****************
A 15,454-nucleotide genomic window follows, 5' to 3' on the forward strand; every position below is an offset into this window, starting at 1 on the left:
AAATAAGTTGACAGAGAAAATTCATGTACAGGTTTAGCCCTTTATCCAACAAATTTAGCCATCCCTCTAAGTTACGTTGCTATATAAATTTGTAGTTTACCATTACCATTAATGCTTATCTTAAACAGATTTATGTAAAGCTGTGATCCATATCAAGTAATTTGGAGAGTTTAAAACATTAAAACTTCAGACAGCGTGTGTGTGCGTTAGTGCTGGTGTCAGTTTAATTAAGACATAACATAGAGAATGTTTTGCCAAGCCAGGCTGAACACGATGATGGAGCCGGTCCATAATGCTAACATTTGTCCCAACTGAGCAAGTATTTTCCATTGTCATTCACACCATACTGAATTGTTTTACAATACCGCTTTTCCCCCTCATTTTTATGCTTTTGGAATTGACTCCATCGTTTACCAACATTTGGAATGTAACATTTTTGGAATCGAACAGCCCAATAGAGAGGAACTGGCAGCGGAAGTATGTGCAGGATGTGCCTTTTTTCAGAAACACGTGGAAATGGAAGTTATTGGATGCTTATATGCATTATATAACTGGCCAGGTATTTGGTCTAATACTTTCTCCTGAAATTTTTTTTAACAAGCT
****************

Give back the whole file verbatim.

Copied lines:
A 15,454-nucleotide genomic window follows, 5' to 3' on the forward strand; every position below is an offset into this window, starting at 1 on the left:
AAATAAGTTGACAGAGAAAATTCATGTACAGGTTTAGCCCTTTATCCAACAAATTTAGCCATCCCTCTAAGTTACGTTGCTATATAAATTTGTAGTTTACCATTACCATTAATGCTTATCTTAAACAGATTTATGTAAAGCTGTGATCCATATCAAGTAATTTGGAGAGTTTAAAACATTAAAACTTCAGACAGCGTGTGTGTGCGTTAGTGCTGGTGTCAGTTTAATTAAGACATAACATAGAGAATGTTTTGCCAAGCCAGGCTGAACACGATGATGGAGCCGGTCCATAATGCTAACATTTGTCCCAACTGAGCAAGTATTTTCCATTGTCATTCACACCATACTGAATTGTTTTACAATACCGCTTTTCCCCCTCATTTTTATGCTTTTGGAATTGACTCCATCGTTTACCAACATTTGGAATGTAACATTTTTGGAATCGAACAGCCCAATAGAGAGGAACTGGCAGCGGAAGTATGTGCAGGATGTGCCTTTTTTCAGAAACACGTGGAAATGGAAGTTATTGGATGCTTATATGCATTATATAACTGGCCAGGTATTTGGTCTAATACTTTCTCCTGAAATTTTTTTTAACAAGCT